Finally, launch the sandbox and verify it deploys correctly.

A fully deployed sandbox ready to use

You can also click on the quick link and check your application’s web UI front end.

The front end of the Promotions Manager application

Now that you are confident your application deploys correctly in Torque, you can end the sandbox or let it end automatically as defined in the sandbox Duration parameter.

Automating the deployment of application environments as part of a CI workflow

The next step is to create a project in CircleCI and include commands from the Torque orb registry in your config file. To complete this section of the tutorial, you will need to sign up for a CircleCI account if you don’t have one already.

In our example, we will log in to CircleCI using our GitHub account and connect the Git repository defined for our Torque blueprint.

We will create a simple project that will start a sandbox to deploy our Promotions Manager blueprint, run a test, and terminate that sandbox.

Note: In a typical scenario, you would want to test the latest version of your application code. That means you would also add a build step as a trigger point of your workflow and make it the first step of the project.

Once your repository is listed in the list of projects, you will configure the environment variables to define your Torque context.

Configure your CircleCI pipeline

In the CircleCI web app, navigate to the Projects section and select Project Settings from the menu next to your Promotions Manager repository. Then navigate to the Environment Variables page.

Environment variables page in the CircleCI web app

Next, add the following three variables:

  • TORQUE_SERVER: The URL of your Torque server (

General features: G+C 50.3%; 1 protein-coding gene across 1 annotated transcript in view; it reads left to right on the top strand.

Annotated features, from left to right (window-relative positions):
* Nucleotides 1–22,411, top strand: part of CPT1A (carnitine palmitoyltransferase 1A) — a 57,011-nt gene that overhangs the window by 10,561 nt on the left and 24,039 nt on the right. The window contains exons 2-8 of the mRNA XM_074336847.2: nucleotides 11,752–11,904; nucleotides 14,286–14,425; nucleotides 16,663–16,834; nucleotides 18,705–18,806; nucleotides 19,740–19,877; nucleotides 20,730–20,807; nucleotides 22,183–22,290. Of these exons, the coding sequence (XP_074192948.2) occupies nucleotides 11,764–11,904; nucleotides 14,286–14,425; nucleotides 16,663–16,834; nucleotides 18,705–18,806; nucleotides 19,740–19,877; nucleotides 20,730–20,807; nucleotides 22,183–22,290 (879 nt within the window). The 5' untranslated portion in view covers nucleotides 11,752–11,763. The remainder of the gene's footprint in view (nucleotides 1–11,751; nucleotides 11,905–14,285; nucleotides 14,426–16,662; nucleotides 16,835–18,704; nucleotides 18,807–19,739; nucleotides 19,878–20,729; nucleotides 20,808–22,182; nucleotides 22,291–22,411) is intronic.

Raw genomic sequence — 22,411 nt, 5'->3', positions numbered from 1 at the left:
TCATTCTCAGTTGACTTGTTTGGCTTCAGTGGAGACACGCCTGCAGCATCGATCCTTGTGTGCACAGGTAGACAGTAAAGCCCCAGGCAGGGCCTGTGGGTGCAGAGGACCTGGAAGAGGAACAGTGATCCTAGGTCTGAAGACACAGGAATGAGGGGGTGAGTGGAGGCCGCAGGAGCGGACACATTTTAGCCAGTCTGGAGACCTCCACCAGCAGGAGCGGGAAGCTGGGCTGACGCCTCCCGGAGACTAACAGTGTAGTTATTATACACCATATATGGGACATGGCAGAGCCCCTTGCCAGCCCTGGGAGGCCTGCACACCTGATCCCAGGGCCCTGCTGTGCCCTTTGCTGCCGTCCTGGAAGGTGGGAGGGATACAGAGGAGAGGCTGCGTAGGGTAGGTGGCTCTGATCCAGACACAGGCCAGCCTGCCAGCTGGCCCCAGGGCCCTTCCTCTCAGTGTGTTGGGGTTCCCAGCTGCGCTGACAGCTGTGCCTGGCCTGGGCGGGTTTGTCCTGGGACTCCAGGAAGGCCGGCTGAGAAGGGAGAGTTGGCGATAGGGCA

• TORQUE_SPACE: The name of your space in Torque, available in the upper left corner of the screen when you are logged in to Torque
  • TORQUE_TOKEN: In Torque, navigate to Settings > Integrations tab and select CircleCI. Click Connect and then New Token. Enter the value generated for this variable.

New token menu in the Torque Integrations tab

Next, you are ready to generate your CircleCI project’s config.yml file. Go back to your project, and select Configuration File.

Configuration File option in the project menu

We will use the steps defined in the Torque orb repository:

  • start-sandbox: Deploys a Torque sandbox
  • end-sandbox: Terminates a Torque sandbox

We will also run a quick test that will retrieve the application endpoint — feel free to add your own health check, security test, or performance validation as needed.

In our promotion application example, the config file will be the following (taken directly from our sample repo):

version: 2.1

  torque: quali/torque@1.0.0
  aws-s3: circleci/aws-s3@1.0.11
      - image: circleci/ruby:2.4.1
      - torque/start-sandbox:
          sandbox-name: "circleci-test"
          blueprint: "promotions-manager-all-aws-dev"
          inputs: "{'AWS_INSTANCE_TYPE': 'm5.large','PORT':'3000','API_PORT':'3001', 'RELEASE_NUMBER':'none', 'API_BUILD_NUMBER':'none'}"
          artifacts: "{'promotions-manager-ui':'artifacts/latest/promotions-manager-ui.master.tar.gz','promotions-manager-api':'artifacts/latest/promotions-manager-api.master.tar.gz', 'mongodb': 'artifacts/test-data/test-data-db.tar' }"
      - run:
          name: Functional test
          command: |
            echo "Checking Sandbox ${!SB_ENDPOINT}"
      - torque/end-sandbox:
          sandbox-id: SANDBOX_ID
      - test

Make sure to specify all the input parameters (comma-separated lists) to start the sandbox. The first time you run this flow, use the same values you did when you tested the deployment of your application directly in Torque.

In the backend, this workflow calls the Torque REST API to trigger the deployment of a sandbox environment based on the blueprint name and optional parameters. Similarly, once the test is complete, the sandbox environment is terminated, and the infrastructure is reset to its initial state.

Run the pipeline

The last step is to run your continuous integration pipeline. You can do that directly from the CircleCI UI (the first time you create or modify the configuration file) or automatically, based on the latest code merge to the main branch.

A successful pipeline run in CircleCI


In a few steps, you were able to automate the deployment and testing of your application in a fully automated way. You can very quickly build and run a more complex pipeline using a similar approach, to release your own multiservice cloud application from dev to test, all the way to production.

For additional information, check out the Torque community and visit CircleCI’s partner profile on the Quali site.